Kansas — The Kansas Supreme Court on Monday will hear arguments in the appeal of F. Glenn Miller Jr., an avowed white supremacist sentenced to die after he was convicted of killing three people at Jewish sites in Overland Park in 2014.
Among other issues, Miller’s attorneys say the trial judge in Johnson County made a mistake when he allowed Miller to represent himself in the penalty phase of the case. They also contend the death penalty unconstitutionally violates “the fundamental right to life” under Kansas’ Bill of Rights.
Miller, also known as Frazier Glenn Cross Jr., was sentenced to death in 2015 after he was convicted of capital murder. His April 13, 2014, rampage outside the Jewish Community Center and the Village Shalom care center took the lives of Reat Underwood, 14; his grandfather William Corporon, 69; and 53-year-old Terri LaManno, who worked with visually impaired children.
Jurors found the murders especially heinous and sentenced Miller to death, which Judge Kelly Ryan accepted. Miller, who had lived in Aurora in southwest Missouri, was also sentenced to more than 32 years in prison for other crimes, which included attempted murder for shooting at people who were not struck by his gunfire.
At his sentencing, Miller reiterated his desire to kill Jewish people, The Kansas City Star reported.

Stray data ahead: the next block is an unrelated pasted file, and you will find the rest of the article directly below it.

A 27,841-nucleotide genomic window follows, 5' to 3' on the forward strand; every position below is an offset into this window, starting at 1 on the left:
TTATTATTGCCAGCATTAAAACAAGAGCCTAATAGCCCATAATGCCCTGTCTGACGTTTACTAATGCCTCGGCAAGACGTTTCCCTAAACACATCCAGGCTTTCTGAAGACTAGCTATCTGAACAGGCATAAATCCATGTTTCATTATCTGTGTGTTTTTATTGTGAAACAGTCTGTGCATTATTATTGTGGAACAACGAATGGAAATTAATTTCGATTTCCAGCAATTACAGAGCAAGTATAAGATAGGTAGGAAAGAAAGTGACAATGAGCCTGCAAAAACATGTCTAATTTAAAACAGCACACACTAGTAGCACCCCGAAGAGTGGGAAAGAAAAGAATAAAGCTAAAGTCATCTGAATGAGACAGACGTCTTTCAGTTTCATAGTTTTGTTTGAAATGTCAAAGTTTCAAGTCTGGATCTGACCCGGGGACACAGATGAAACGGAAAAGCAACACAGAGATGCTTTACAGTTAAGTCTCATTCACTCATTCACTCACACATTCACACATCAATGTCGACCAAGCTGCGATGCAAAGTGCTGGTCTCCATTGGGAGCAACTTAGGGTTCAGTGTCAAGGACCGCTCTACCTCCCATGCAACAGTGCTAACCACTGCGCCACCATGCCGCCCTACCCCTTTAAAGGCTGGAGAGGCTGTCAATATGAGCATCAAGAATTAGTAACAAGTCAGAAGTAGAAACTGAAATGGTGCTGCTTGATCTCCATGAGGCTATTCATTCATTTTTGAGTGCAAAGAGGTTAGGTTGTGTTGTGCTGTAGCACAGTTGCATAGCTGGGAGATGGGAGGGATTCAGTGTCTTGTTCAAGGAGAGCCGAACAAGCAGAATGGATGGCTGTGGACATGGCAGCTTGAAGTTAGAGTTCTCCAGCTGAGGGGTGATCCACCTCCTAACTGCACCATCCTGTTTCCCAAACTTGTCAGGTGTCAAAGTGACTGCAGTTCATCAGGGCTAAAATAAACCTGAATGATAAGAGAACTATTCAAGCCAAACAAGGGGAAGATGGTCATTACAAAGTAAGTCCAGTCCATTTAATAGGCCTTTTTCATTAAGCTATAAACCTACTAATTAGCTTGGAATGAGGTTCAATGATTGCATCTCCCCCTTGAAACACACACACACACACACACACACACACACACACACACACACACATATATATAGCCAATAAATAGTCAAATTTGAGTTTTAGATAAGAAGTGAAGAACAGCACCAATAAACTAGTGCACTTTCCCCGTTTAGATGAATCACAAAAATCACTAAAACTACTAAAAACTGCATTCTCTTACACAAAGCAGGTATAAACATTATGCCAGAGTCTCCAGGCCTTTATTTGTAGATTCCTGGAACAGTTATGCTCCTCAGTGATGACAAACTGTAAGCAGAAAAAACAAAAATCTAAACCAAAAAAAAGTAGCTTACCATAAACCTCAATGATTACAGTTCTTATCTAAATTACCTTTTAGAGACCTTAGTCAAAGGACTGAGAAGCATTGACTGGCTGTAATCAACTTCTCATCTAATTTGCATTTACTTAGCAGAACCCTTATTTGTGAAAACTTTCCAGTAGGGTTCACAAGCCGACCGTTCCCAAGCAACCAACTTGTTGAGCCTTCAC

“I’d do it again,” he said, “if they ever let me out of here.”
Some of the relatives of Miller’s victims said they supported a death sentence, while others expressed forgiveness.
During the trial, Miller represented himself and argued the shootings were justified because he was trying to stop “the Jewish genocide against the white race.” All of his victims were Christians.
In Miller’s appeal before the state’s highest court, his attorneys have raised issues concerning whether the judge should have considered if Miller was mentally competent to represent himself, and if he excluded mitigating evidence that could have reduced Miller’s punishment.
An Army veteran who fought in Vietnam, Miller had long been known for his anti-Semitic and racist statements. He was a one-time “grand dragon” of the Carolina Knights of the Ku Klux Klan.
He ran for office several times and never got more than a handful of write-in votes. In 2006, he sought the 7th District U.S. House seat from Missouri and in 2010 filed as a write-in candidate for the U.S. Senate from Missouri, The Star previously reported.
Miller is now among 10 inmates in Kansas sentenced to death.
While prosecutors in Kansas continue to charge capital crimes and seek the death penalty, the state has not executed an inmate since 1965, according to the Death Penalty Information Center.
In November, a lawsuit filed against the head of the Kansas Department of Corrections argued that its policy to “automatically and permanently” hold those inmates in solitary confinement was unconstitutional. In court filings since then, the state Attorney General’s Office said the policy the suit challenged was already being revised but that its implementation had been delayed by the pandemic.